To continue our interviews, we are joined by Tom of Decade Design LLC – Who will be talking about a wonderful looking game called ‘Sprout The Game’. Sprout is not yet available to buy, but it will be eventually on XBLIG, PC and hopefully eventually mobile platforms.
Please tell us a little bit about your game.
Sprout is a 2d side-scrolling puzzle game that tasks the player with bringing life back to a world that has none. Set in the far distant future, some unknown apocalypse destroyed all life- human, animal, plant, bacteria. Everything. By planting trees, vines, flowers, and other plants, the player will be able to pass obstacles, collect items, and defeat enemies as life is restored.
How did you come up with the idea behind your game?
The first idea for Sprout actually comes from a pretty dark place. A friend who had been struggling with depression for several years lost the fight. I tried to imagine a world where he had made a different decision, and had worked hard at recovery. And I guess my mind started visualizing this really dark, depressing reality where just by hoping, he was able to make everything around him better. And pretty soon afterward, I found myself drawing pictures of a robed guy in a hat running through a dark world. Sorry if that answer’s a bit of a downer.
How many people were involved with the making of your game?
There’s three of us on the team and we hired Forte Sounds to do the music. One guy for art, one for programming, and me doing the design and production aspects of the project.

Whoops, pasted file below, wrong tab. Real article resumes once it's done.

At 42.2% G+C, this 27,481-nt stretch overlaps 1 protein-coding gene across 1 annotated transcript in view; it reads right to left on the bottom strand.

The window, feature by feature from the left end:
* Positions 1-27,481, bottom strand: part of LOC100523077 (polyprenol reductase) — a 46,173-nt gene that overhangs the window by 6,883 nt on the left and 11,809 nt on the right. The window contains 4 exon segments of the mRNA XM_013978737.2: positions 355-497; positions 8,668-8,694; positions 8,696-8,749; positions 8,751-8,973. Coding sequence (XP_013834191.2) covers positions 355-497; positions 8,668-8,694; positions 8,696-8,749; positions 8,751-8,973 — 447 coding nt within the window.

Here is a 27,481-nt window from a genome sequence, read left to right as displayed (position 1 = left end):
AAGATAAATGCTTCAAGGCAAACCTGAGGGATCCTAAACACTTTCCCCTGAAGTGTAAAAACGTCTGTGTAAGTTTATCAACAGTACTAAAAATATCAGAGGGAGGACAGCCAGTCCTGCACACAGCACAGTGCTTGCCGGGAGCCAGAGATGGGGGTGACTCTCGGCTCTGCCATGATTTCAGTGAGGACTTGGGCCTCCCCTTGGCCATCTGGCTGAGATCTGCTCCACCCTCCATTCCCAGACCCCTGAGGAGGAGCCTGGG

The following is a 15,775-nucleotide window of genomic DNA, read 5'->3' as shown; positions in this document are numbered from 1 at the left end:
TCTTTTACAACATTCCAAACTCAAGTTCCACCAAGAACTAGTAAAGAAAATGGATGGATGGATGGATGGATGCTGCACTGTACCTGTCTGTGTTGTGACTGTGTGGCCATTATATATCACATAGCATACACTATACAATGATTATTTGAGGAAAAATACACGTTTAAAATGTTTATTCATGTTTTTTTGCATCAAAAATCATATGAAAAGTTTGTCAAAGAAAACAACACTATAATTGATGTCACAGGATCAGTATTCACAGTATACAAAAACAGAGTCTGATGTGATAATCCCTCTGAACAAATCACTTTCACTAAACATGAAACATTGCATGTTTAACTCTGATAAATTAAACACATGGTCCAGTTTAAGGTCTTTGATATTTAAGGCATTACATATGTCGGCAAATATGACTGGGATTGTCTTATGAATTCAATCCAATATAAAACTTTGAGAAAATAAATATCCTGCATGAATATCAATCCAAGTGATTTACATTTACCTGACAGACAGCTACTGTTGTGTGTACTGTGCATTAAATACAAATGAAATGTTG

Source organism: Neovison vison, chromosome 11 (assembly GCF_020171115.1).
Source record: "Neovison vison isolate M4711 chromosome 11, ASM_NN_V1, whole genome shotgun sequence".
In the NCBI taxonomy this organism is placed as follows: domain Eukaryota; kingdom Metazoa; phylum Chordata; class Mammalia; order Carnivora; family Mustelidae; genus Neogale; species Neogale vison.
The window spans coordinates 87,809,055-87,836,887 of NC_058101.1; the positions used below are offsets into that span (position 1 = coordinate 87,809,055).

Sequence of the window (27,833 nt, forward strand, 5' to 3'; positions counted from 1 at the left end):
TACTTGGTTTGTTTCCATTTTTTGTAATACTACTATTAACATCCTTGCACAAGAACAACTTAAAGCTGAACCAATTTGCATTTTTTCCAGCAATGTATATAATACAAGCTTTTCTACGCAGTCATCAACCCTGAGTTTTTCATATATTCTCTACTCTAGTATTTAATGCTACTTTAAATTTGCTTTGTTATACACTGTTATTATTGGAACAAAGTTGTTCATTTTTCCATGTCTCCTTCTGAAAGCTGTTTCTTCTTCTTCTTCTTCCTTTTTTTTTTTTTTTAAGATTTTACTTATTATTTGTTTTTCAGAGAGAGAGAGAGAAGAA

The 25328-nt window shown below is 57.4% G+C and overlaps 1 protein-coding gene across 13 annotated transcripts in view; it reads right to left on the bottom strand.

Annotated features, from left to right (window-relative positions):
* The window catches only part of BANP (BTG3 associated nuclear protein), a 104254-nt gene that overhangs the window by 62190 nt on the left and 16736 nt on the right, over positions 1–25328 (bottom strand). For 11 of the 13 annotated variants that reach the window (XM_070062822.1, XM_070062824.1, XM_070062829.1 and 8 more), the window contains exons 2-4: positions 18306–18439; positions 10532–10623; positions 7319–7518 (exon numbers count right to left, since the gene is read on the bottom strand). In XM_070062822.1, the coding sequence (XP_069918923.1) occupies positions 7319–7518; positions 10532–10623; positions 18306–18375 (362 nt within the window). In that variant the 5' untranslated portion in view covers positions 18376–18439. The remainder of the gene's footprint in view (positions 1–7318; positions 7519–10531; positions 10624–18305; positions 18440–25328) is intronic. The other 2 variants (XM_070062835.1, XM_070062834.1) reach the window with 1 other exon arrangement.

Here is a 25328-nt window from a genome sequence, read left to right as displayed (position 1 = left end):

What makes your game different from other indie games on the market?
I think the premise behind Sprout is going to be one of it’s biggest draws. I hope other people will feel it the way I do, but the thought of being able to fix this world in such a colorful, magical way is really appealing to me. And I guess that’s what the whole design has been about. Making something really, really appealing and similarly meaningful.
How difficult is it to promote your game in such a competitive market?
Oh man. Promotion. I had no idea it was going to be this hard. When I first got into game design in about 2006, people seemed to follow our project regardless of its quality. There was so little competition at the time that even just by making it to the point of having screenshots, you were all but guaranteed fans. Foolishly, I expected a similar outcome. The response to the game so far, while almost 100% positive, just isn’t what I’d imagined. But I’m hoping that once we have a real trailer, and a real way to get people emotionally invested in our story, things will start snowballing.
At any point, did you just want to give up with the project? if yes, how did you overcome this?
Ah, the siren’s song. The lyrics are “Give up and run away, you loser.” And they just repeat over and over forever. But yes, the thought occasionally crosses my mind. Sometimes I just wake up and it seems like everything is horrible. But then I put my head down and spend the whole day trying to work on the things that are bugging me and they start to feel better. So I guess the way I overcame it is just by doing my best not to jump off the boat, so to speak.
Do you plan on submitting your game to Steam Greenlight or starting a Kickstarter?
Not sure about publishing yet. We’ll see what our options are when we get there.
Do you have any advice for people looking to start an indie company and/or game development?
My advice to anyone thinking about trying is to plan ahead as much as possible. And also, however long you think something is going to take, you’re wrong. It takes way longer.
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